Although EHEC is most often associated with undercooked ground beef or other contaminated food, the disease can also be transmitted when people drink, or swim in, tainted water. The primary carriers are cattle but can be deer, sheep, goats, and other livestock, wild animals or humans. In the spring of 2000, in Walkerton, a town of 5000 in southern Ontario, an outbreak of _E. coli_ O157:H7 infection claimed 7 lives -- 6 adults and a child -- and over 200 were seen at local area hospitals.

Swimming-associated transmission is illustrated in the references:
1. Keene WE, McAnulty JM, Hoesly FC, et al. A swimming-associated outbreak of hemorrhagic colitis caused by _Escherichia coli_ O157:H7 and _Shigella sonnei_. N Engl J Med. 1994; 331(9): 579-84; available at <http://www.nejm.org/doi/full/10.1056/NEJM199409013310904>.
2. CDC. Lake-associated outbreak of _E. coli_ O157:H7 - Illinois. MMWR 1996; 45(21): 437-9; available at <https://www.cdc.gov/mmwr/preview/mmwrhtml/00042070.htm>.
3. Ackman D, Marks S, Mack, P et al. Swimming-associated hemorrhagic colitis due to _Escherichia coli_ O157:H7 infection: evidence of prolonged contamination of a fresh water lake. Epidemiol Infect. 1997; 119: 1-8; <https://www.ncbi.nlm.nih.gov/pmc/articles/PMC2808815/>. -Mod.LL]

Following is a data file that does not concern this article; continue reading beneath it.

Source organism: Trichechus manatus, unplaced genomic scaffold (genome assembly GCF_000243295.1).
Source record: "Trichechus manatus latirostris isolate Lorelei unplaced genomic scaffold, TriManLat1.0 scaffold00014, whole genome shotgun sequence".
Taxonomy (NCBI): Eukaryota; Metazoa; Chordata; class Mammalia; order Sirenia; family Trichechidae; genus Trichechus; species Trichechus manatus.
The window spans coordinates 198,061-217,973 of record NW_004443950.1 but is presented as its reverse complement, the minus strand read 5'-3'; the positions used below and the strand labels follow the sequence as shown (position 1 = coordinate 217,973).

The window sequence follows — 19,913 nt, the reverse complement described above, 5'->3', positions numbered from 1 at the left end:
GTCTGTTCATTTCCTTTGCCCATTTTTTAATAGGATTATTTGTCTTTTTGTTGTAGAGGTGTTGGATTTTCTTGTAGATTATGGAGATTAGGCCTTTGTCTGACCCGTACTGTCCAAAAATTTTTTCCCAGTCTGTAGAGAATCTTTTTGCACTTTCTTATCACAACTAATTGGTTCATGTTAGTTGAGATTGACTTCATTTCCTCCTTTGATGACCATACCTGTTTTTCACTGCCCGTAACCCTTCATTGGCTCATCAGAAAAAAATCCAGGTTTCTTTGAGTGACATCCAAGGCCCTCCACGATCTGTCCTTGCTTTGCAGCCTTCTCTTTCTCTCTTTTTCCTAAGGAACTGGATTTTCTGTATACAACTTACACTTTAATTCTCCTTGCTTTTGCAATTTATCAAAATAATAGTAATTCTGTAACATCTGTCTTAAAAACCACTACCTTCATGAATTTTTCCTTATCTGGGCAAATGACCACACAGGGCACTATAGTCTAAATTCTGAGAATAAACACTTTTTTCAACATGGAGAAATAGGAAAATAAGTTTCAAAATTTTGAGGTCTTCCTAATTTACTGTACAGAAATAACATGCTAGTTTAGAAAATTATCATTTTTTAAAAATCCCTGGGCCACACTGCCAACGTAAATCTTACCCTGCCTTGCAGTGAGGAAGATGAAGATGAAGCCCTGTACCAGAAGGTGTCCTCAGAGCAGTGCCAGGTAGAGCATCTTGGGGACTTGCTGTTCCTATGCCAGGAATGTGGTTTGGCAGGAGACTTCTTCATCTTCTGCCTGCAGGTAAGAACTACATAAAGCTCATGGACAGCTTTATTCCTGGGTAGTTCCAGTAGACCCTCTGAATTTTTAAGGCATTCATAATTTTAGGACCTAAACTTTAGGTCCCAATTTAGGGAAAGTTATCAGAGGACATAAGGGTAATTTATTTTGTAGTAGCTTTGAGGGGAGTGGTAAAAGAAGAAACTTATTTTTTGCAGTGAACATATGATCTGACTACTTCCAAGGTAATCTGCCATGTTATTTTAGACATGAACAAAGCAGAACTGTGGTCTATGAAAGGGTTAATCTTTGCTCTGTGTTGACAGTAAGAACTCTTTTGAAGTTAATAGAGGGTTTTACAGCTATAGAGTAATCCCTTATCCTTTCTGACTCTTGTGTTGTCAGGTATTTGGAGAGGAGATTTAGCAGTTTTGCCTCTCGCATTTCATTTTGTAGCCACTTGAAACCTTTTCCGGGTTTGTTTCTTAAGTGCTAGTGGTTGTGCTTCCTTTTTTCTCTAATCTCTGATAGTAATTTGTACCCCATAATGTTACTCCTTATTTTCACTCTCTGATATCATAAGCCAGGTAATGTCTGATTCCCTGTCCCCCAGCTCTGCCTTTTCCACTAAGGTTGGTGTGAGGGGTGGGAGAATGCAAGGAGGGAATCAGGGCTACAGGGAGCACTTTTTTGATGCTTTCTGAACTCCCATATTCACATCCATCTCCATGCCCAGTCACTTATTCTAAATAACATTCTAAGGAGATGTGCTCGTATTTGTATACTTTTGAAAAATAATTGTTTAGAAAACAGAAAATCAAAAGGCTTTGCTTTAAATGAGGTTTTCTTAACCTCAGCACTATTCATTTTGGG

[See Also:
E. coli EHEC - USA (21): (CA) recreational water
E. coli EHEC - USA (20): (CA) recreational water, RFI
E. coli EHEC - USA (19): (UT, AZ) O157, fatalities, susp. livestock exposure
E. coli EHEC - USA (18): (UT, AZ) O157, fatalities
E. coli EHEC - USA (17): (OH) summer camp, RFI
E. coli EHEC - USA (16) : (MN) fatality
E. coli EHEC - USA (15): (UT) O157, fatalities
E. coli EHEC - USA (14): (UT) O157, fatalities
E. coli EHEC - USA (13): (UT) fatalities, susp EHEC, RFI
E. coli EHEC - USA (12): (TX)
E. coli EHEC - USA (11): O157, deer droppings, water exposure, 2016
E. coli EHEC - USA (10): O157, soynut butter
E. coli EHEC - USA (09): (AR) fatality, unrelated cases
E. coli EHEC - USA (08): (AR) fatality, RFI
E. coli EHEC - USA (07): (MA) O157, restaurant chain, RFI